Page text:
2. A.C. voltage fed power supply as in claim 1 wherein the two inductances of the same reactance branch have the same number of turns on the same iron core.
3. A.C. voltage fed power supply as in claim 1 wherein the magnitudes of the reactances of the reactance branches are such that the apparent power is in a reactance branch between 0.5 and 2 times that at the load.
4. A.C. voltage fed power supply as in claim 3 wherein the magnitudes of the reactances of the reactance branches are such that the apparent power in a reactance branch is 0.65 to 0.85 times that at the load.
5. A.C. voltage fed power supply as in claim 1 for operating a high-current low-voltage ultraviolet-C lamp in which the radiation is produced in a discharge tube with a discharge space and mercury/argon filling by a wall-stabilized D.C. gas-discharge at a mercury pressure between 5 × 10-3 and 5 × 10-1 Torr. and a discharge current density between 1 and 25 A/cm2, and in which the cathode space is connected with the anode space through a pressure equalizing space, where the sum of the volumes of the cathode space, anode space and pressure equaliziing space is greater than the volume of the discharge space and the argon pressure is between 0.01 and 0.5 Torr..
6. A.C. voltage fed power supply for D.C. gas-discharge lamps comprising:
full-wave rectifying means connected on the A.C. side to at least two phase-adjusting networks for forming mutually phase-shifted partial current and connected together on the D.C. side to superimpose the rectified, phase-shifted partial currents, each phase-adjusting network being connected through the full-wave rectifying means to the same load impedance at the two D.C. voltage output terminals,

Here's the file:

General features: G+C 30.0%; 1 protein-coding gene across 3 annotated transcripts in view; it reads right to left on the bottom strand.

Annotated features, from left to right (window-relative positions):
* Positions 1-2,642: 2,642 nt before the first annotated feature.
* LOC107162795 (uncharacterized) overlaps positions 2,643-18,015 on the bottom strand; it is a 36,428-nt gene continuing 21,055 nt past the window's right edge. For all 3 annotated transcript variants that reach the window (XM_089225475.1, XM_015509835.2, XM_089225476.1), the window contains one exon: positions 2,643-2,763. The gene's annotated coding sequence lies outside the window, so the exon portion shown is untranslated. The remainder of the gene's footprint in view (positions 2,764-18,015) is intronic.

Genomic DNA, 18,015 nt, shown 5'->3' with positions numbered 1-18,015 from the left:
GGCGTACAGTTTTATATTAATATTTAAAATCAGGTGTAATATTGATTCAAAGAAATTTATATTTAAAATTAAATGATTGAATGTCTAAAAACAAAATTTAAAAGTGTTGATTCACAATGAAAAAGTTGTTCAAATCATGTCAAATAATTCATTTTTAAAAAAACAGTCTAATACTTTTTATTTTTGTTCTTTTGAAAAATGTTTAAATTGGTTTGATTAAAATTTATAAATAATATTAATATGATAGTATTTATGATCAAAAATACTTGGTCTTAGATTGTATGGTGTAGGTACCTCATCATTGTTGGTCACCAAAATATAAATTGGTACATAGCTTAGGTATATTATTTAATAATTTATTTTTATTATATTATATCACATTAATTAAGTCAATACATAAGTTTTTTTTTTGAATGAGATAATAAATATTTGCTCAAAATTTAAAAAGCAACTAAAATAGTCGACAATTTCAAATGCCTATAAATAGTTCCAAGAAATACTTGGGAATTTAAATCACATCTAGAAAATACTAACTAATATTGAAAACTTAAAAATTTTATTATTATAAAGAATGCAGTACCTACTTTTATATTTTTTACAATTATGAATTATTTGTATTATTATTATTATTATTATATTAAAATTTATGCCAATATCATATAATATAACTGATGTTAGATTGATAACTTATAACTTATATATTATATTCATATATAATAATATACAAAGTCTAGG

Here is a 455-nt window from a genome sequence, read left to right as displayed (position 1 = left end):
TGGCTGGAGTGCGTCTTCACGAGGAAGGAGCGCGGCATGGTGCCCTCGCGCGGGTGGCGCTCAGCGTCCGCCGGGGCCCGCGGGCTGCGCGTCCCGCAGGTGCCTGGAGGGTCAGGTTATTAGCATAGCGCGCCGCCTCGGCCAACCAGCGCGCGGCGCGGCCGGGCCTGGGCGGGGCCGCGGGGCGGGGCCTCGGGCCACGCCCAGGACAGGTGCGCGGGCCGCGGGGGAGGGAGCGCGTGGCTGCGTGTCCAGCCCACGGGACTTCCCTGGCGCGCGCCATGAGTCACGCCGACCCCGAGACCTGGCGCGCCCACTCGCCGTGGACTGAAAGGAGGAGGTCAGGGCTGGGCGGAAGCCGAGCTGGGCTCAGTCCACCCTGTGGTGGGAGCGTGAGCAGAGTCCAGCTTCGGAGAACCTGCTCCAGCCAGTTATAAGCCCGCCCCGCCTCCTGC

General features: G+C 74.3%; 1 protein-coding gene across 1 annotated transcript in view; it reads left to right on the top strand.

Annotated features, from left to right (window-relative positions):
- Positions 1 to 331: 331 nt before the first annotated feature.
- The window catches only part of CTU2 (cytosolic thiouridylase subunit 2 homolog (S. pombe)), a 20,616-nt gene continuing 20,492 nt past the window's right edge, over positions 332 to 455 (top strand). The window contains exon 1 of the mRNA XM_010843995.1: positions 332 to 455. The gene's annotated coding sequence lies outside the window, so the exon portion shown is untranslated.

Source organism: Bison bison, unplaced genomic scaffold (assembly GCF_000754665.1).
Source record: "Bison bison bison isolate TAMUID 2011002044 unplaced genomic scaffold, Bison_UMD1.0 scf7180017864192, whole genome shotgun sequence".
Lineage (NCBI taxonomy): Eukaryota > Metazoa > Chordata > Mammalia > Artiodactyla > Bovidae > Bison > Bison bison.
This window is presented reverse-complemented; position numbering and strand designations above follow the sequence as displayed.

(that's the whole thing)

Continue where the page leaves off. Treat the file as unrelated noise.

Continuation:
said phase-adjusting networks being purely reactive current paths, the reactance values being such that the effective values or the rectified values of the phase-shifted partial currents flowing therein to the full-wave rectifying means are equal to within ±20%,
a three-phase rectifier circuit having six diode elements serving as said full-wave rectifying means and wherein said phase-adjusting networks are two reactance branches with each connected exclusively to only one A.C. voltage phase of said three phase rectifier circuit and wherein one A.C. voltage input terminal of the power supply is connected directly to the third A.C. voltage phase of the rectifier circuit,
said one reactance branch containing one inductance only and the other reactance branch having a single inductance connected in series with a single capacitance and wherein these branches are each connected from the same A.C. voltage input terminal of the power supply to one individual phase of said three-phase rectifier circuit.
US05788931 1977-04-19 1977-04-19 Alternating-current fed power supply Expired - Lifetime US4084217A (en)